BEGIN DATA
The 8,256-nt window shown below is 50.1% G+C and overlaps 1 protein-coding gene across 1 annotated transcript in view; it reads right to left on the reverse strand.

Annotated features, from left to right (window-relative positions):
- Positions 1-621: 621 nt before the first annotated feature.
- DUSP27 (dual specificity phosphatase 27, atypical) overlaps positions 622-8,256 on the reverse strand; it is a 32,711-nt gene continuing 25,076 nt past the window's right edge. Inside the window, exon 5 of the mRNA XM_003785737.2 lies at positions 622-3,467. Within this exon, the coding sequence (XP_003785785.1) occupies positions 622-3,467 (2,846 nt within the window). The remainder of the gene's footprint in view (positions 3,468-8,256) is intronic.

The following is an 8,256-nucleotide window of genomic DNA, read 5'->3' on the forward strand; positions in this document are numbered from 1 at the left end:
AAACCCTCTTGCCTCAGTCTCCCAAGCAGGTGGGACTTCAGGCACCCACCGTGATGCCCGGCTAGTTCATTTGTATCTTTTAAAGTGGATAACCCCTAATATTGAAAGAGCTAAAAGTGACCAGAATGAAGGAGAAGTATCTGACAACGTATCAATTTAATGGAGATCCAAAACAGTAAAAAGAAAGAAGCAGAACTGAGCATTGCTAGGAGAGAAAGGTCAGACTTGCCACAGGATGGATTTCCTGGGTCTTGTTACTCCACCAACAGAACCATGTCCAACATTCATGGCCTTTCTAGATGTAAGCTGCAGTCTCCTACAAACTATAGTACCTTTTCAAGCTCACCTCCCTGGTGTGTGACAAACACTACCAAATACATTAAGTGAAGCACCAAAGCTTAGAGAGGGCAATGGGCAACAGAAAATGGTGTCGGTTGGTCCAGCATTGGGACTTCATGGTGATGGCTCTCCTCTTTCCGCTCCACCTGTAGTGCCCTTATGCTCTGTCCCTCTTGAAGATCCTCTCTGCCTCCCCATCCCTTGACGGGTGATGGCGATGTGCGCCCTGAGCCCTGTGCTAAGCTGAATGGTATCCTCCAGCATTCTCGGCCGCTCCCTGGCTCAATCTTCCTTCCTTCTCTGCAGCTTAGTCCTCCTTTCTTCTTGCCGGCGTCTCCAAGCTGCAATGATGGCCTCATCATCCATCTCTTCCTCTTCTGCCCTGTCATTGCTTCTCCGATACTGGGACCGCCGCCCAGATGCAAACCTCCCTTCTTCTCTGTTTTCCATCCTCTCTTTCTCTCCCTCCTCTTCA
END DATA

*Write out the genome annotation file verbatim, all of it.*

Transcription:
The 8,256-nt window shown below is 50.1% G+C and overlaps 1 protein-coding gene across 1 annotated transcript in view; it reads right to left on the reverse strand.

Annotated features, from left to right (window-relative positions):
- Positions 1-621: 621 nt before the first annotated feature.
- DUSP27 (dual specificity phosphatase 27, atypical) overlaps positions 622-8,256 on the reverse strand; it is a 32,711-nt gene continuing 25,076 nt past the window's right edge. Inside the window, exon 5 of the mRNA XM_003785737.2 lies at positions 622-3,467. Within this exon, the coding sequence (XP_003785785.1) occupies positions 622-3,467 (2,846 nt within the window). The remainder of the gene's footprint in view (positions 3,468-8,256) is intronic.

The following is an 8,256-nucleotide window of genomic DNA, read 5'->3' on the forward strand; positions in this document are numbered from 1 at the left end:
AAACCCTCTTGCCTCAGTCTCCCAAGCAGGTGGGACTTCAGGCACCCACCGTGATGCCCGGCTAGTTCATTTGTATCTTTTAAAGTGGATAACCCCTAATATTGAAAGAGCTAAAAGTGACCAGAATGAAGGAGAAGTATCTGACAACGTATCAATTTAATGGAGATCCAAAACAGTAAAAAGAAAGAAGCAGAACTGAGCATTGCTAGGAGAGAAAGGTCAGACTTGCCACAGGATGGATTTCCTGGGTCTTGTTACTCCACCAACAGAACCATGTCCAACATTCATGGCCTTTCTAGATGTAAGCTGCAGTCTCCTACAAACTATAGTACCTTTTCAAGCTCACCTCCCTGGTGTGTGACAAACACTACCAAATACATTAAGTGAAGCACCAAAGCTTAGAGAGGGCAATGGGCAACAGAAAATGGTGTCGGTTGGTCCAGCATTGGGACTTCATGGTGATGGCTCTCCTCTTTCCGCTCCACCTGTAGTGCCCTTATGCTCTGTCCCTCTTGAAGATCCTCTCTGCCTCCCCATCCCTTGACGGGTGATGGCGATGTGCGCCCTGAGCCCTGTGCTAAGCTGAATGGTATCCTCCAGCATTCTCGGCCGCTCCCTGGCTCAATCTTCCTTCCTTCTCTGCAGCTTAGTCCTCCTTTCTTCTTGCCGGCGTCTCCAAGCTGCAATGATGGCCTCATCATCCATCTCTTCCTCTTCTGCCCTGTCATTGCTTCTCCGATACTGGGACCGCCGCCCAGATGCAAACCTCCCTTCTTCTCTGTTTTCCATCCTCTCTTTCTCTCCCTCCTCTTCA